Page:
From a game of wiffle ball on the state capitol lawn to the razing of a 600,000-square-foot shampoo factory, progress on the St. Paul Saints’ new digs is now “full steam ahead,” according to one of the independent minor league baseball organization’s front office leaders.
“The best way to describe where things are now is that they’re moving forward at a great pace,” executive vice president and general manager Derek Sharrer said this week.
While demolition crews tear down the Gillette/Diamond Products plant in Saint Paul’s Lowertown district, architects from Ryan Companies are busy hatching the new ballpark’s detailed design. The new venue’s financing plan and general schematics are firmly in place, and all signs point toward a first pitch on May 15, 2015.
It’s an endeavor 33 years in the making.
That’s how long it took for the quirky, old-school charm of Midway Stadium to fade among an army of cold gray bleachers and outdated amenities. Starting in April 2012, when they organized a plastic bat-and-ball pickup contest in front of the state capitol building, the Saints pushed hard for the city and state to back a new ballpark.
Starting July 15 of this year, passersby on Fifth and Broadway Streets began seeing visible signs of the those efforts . Workers began demolishing the Gillette/Diamond building, which will be replaced with a more modern, 7,000 seat baseball stadium.
Much like the Minnesota Vikings planned palace — though on a much smaller financial scale — the project is a collaborative movement between franchise, city and state to provide players and fans a new destination and revitalize an area of downtown.
There have been delays. There have been cost adjustments.
But there will be a ballpark, Sharrer said.
“My understanding is there have been any number of hiccups along the way that are gonna happen in any project,” Sharrer said, “but there’s been nothing that’s ever put the project in jeopardy from a timeline perspective.”
Preliminary plans called for a $54 million price tag, with Saints ownership Goldklang Group contributing $10 million ($1.5 million up front and the rest throughout a 25-year lease with the city), the city of St. Paul chipping in $17 million, the state of Minnesota providing $25 million, and an additional $2 million coming from a grant tied to the Vikings stadium legislation. But further review of the site revealed extra soil remediation would be necessary, along with the relocation of a water main running under the playing surface’s proposed location. That required an extra $9 million — $1 million from the Saints, $2 million from the city, and a $6 million loan the city will essentially owe itself.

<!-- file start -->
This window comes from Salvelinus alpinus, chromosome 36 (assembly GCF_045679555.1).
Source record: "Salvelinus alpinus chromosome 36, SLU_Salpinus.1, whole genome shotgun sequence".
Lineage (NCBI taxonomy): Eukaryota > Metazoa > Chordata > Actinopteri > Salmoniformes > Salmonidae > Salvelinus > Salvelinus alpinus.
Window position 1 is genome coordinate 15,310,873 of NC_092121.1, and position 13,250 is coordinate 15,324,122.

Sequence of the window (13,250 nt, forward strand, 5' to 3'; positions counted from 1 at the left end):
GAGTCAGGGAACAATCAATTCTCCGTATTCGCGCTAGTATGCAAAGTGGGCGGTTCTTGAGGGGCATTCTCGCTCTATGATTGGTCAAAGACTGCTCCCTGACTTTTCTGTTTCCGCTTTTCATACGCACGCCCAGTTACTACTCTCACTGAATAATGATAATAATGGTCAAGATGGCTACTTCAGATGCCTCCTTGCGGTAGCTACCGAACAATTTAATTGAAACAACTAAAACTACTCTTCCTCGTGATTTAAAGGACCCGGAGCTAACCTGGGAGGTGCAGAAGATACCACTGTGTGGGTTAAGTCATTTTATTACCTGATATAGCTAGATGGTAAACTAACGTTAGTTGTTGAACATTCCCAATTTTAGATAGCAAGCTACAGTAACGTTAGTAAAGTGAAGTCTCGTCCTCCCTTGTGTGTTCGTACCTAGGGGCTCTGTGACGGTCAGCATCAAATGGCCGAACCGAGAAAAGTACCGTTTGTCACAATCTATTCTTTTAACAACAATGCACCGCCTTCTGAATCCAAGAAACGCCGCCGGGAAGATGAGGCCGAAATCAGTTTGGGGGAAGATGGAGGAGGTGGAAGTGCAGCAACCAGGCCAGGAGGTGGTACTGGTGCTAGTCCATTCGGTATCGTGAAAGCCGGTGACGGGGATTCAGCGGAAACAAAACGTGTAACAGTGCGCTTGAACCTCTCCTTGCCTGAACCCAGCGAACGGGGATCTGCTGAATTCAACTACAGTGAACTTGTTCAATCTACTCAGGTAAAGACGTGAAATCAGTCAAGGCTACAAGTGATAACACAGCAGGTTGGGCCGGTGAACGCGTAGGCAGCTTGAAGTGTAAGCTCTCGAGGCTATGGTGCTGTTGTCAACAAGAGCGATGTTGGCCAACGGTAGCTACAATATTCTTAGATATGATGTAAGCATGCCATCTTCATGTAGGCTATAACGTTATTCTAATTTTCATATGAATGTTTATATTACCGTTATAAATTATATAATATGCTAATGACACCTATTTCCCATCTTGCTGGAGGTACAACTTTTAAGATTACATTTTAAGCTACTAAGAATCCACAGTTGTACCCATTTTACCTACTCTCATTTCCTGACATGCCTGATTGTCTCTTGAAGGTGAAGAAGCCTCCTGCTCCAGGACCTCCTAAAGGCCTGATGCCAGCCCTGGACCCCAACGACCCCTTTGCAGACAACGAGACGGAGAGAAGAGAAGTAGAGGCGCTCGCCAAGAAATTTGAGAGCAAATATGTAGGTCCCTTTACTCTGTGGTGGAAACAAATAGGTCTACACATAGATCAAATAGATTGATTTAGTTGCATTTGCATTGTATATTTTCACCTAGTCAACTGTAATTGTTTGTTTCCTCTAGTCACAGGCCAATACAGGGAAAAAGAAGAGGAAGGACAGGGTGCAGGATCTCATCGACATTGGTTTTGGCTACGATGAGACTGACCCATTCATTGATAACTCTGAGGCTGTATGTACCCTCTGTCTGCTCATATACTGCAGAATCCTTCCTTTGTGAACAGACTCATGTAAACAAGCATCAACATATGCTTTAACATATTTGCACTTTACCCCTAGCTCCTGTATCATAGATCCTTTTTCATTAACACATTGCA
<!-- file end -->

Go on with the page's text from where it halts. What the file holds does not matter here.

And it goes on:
That’s a grand total of $63 million for a structure the city will own and the Saints will operate.
The city hired Ryan Companies to design and oversee construction of the ballpark. They’ve drafted a general visual overview and are scheduled to release a final design plan by April 15, 2014.
The original design deadline was last month, according to the St. Paul Pioneer Press, but the holdup shouldn’t jeopardize a construction start date of April 2014, Sharrer said.
Ryan is close to releasing more detailed renderings than the ones currently posted on Lowertownballpark.com, but some of the stadium’s key features are already known.
All but 500 of the ballpark’s seats will be fixed, in juxtaposition to the metal benches that currently adorn Midway. It will also feature a wide-open club area and a spacious, welcoming entry plaza.
“The plan is to bring the character and the culture and the feel of Midway Stadium to Lowertown in a more comfortable and efficient place for fans to enjoy a ballgame,” Sharrer said.
The project was put on hold earlier this month when worker Johnny Valek, 61, was killed in an on-site accident. Ryan and subcontractor Rachel Contracting reviewed their demolition procedures and plans before work resumed last Wednesday.
Once the Diamond building is completely torn down, crews can begin extracting debris and contaminated material from the soil on which it once stood.
Meanwhile, Sharrer and the Saints are hard at work coming up with ways to honor Midway Stadium during its final year of existence. It will be demolished after the team’s 2014 campaign — its 22nd at Midway.
Working for an American Association club that’s gained national acclaim — and criticism — for its wacky promotions and intimate game-day environment, Sharrer declined to get into specifics.
“It’s one of those ‘I’d tell you but I’d have to kill you’ scenarios,” he joked. “But we’re planning a season of celebration for what will be our 22 years here with Midway Stadium, and then starting to ramp up the excitement for opening our new facility in 2015.”